Friday, October 16, 2009

Company Websites Now 'Old Fashioned'

It was only recently that the last holdouts started realizing that every company needed a website to remain or become successful in the 21st century. It did not matter if you were the CEO of a Fortune 500 company or owned and operated a small shop, you needed to have your brand, your message online.

But the world did not wait for everyone to catch up before moving on. Yes, every company still needs to be on the Internet. But what defines an effective online presence has changed drastically over the past several years -- even over the past several months.

Gone are the days when a brochure-like website is enough to gain customers' attention. Even a site regularly updated by the company looks static through the eyes of today's consumers. They want to interact with the company and with each other. Social communications has given "the people" the control. They want their voices heard and often refuse to do business with those not offering that interaction. Now, commerce is driven by the shoppers rather than the merchants.

In order to avoid being left behind and missing out on the opportunities and advantages that can be gained through effective communications, one needs to understand social communications.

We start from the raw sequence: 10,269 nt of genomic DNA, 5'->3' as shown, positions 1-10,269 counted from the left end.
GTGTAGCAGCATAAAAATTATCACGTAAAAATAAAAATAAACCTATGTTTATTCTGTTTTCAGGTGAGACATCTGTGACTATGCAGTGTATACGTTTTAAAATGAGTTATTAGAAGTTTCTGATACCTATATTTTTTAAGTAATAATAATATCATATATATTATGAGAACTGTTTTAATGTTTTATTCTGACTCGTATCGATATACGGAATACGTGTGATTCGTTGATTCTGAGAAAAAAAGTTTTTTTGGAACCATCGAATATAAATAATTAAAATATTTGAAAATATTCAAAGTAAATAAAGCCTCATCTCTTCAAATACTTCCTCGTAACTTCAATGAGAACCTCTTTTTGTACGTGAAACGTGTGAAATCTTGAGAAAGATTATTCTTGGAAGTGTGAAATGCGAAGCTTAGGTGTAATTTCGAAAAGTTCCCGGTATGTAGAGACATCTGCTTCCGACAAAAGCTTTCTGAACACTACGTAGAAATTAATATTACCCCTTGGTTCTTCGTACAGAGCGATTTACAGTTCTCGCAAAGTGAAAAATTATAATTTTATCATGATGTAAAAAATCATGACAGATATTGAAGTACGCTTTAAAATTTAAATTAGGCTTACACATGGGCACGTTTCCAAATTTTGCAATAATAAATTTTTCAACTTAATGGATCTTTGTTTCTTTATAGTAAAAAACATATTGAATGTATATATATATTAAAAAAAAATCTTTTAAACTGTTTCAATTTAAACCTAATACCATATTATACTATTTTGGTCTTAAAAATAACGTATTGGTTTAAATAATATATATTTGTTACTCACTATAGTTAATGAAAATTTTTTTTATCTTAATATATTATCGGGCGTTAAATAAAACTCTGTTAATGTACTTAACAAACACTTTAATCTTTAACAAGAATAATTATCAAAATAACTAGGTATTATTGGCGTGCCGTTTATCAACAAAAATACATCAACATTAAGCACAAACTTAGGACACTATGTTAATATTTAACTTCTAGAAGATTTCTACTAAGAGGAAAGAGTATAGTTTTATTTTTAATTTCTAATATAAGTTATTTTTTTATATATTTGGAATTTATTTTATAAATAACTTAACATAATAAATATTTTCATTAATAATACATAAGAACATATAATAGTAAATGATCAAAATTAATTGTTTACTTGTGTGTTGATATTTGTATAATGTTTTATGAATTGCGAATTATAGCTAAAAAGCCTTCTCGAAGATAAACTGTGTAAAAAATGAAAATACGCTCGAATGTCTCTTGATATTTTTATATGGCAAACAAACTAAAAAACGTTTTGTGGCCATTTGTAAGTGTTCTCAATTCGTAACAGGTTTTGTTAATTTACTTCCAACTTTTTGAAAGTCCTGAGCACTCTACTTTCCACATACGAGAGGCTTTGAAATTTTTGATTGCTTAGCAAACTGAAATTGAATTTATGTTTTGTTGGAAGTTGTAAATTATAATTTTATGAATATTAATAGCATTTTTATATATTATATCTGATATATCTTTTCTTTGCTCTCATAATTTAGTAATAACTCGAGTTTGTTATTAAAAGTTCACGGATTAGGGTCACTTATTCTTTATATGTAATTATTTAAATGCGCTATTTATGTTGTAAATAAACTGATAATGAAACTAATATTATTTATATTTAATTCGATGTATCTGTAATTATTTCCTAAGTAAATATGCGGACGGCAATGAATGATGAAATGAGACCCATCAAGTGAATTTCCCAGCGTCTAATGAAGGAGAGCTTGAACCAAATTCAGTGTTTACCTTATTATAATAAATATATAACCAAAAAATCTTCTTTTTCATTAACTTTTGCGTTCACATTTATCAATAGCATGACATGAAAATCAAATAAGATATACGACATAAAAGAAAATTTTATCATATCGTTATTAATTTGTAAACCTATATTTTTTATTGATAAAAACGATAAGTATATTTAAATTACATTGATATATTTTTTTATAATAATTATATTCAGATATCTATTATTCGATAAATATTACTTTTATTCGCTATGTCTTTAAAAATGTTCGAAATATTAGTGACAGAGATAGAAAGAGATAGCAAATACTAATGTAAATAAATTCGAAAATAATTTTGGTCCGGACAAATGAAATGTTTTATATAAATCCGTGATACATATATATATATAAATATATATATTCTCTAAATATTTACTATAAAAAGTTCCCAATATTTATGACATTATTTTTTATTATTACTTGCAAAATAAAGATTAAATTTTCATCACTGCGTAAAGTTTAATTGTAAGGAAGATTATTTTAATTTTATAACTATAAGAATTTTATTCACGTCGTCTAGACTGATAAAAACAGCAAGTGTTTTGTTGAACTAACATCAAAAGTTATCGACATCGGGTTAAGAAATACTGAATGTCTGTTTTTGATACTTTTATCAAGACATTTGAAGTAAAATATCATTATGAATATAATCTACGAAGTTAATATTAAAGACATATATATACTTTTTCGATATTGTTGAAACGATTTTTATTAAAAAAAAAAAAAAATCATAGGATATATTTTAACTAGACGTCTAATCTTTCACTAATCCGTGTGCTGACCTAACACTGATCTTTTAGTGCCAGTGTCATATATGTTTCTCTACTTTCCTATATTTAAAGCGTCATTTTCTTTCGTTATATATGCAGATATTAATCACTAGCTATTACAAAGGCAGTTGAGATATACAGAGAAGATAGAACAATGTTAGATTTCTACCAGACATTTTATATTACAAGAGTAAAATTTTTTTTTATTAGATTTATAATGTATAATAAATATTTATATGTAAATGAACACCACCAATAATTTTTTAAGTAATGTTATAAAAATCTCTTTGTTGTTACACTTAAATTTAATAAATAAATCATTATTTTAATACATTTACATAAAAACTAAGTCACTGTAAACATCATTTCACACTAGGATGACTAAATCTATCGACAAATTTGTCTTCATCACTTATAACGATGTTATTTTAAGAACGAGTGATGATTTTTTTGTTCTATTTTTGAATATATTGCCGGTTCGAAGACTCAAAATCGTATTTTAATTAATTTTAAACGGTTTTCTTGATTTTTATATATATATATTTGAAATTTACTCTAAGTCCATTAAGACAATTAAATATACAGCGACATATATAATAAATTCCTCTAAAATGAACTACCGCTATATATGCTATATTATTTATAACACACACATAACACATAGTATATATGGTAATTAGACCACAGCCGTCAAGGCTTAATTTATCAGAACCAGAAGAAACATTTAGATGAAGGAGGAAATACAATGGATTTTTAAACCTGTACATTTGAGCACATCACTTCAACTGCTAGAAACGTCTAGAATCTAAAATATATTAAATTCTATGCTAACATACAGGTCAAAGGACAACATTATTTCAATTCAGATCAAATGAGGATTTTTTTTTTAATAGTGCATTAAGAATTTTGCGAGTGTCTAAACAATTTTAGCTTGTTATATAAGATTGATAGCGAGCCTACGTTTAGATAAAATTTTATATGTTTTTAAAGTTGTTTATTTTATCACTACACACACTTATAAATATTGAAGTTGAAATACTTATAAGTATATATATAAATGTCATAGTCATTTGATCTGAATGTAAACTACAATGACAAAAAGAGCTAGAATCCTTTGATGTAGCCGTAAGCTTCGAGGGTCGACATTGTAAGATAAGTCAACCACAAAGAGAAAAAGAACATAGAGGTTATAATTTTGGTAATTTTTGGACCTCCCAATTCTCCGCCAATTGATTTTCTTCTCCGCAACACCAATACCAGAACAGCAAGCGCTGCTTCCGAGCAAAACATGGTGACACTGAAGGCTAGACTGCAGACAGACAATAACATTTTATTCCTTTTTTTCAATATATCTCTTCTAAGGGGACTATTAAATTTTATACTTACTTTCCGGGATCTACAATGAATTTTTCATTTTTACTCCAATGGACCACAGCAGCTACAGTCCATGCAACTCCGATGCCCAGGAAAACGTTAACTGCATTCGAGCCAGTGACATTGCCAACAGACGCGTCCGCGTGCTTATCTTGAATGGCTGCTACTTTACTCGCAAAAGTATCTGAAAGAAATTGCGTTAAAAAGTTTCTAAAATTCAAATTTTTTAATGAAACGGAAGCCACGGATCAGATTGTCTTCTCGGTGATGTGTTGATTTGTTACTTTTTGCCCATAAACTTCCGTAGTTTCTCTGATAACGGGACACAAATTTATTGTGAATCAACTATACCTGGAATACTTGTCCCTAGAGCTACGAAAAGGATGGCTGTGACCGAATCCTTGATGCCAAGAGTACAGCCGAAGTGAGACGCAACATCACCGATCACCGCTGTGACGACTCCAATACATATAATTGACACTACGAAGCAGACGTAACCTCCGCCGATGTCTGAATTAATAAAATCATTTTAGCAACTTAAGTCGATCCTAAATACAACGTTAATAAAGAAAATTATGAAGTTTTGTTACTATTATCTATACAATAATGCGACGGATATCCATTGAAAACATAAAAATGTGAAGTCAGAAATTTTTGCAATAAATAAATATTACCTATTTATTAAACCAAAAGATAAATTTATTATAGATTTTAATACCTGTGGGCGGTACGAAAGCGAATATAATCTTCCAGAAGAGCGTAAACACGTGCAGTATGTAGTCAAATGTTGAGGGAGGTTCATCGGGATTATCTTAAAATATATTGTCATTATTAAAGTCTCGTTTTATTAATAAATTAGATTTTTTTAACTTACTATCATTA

First, company websites are old fashioned, particularly if they are being used on their own. You should no longer expect clients to come to you. Rather, you need to go to them. Where are they? They are connecting on Facebook, conversing on Twitter, watching videos on YouTube, networking on LinkedIn.

They don't only want you to come to them, they expect it. And if you won't, there are plenty of other companies that will.

If you come to them and they like what you have to offer, they will tell their friends. And there is no disputing that the most powerful form of marketing is word-of-mouth, even when it is digital. That's what you get with social networking and its viral nature. If you craft it correctly, your message will carry on and on with no additional effort.

Social media gives people who have little money for advertising the chance to engage with others and promote their business. A recent article in the New York Times concluded, “For many mom-and-pop shops with no ad budget, Twitter has become their sole means of marketing."

Alas, simply being on the social networks is not nearly enough. You need to have a solid presence, customized to your brand and directed at your current and potential customers. Your pages and profiles need to stand out while also fitting in. Much like when you designed that old fashioned website, a company needs to have pages, boxes and tabs that deliver your messages.

We are not far from the day when every forward-looking company has its own Facebook page complete with a custom URL and pages. When every company is "tweeting." That is already on its way. Of course, there will be those who hold out, putting off building their own presence until they are once again building something that their competitors have already been leveraging to better do business.

By Joseph R. Chenelly, President of Social Communications

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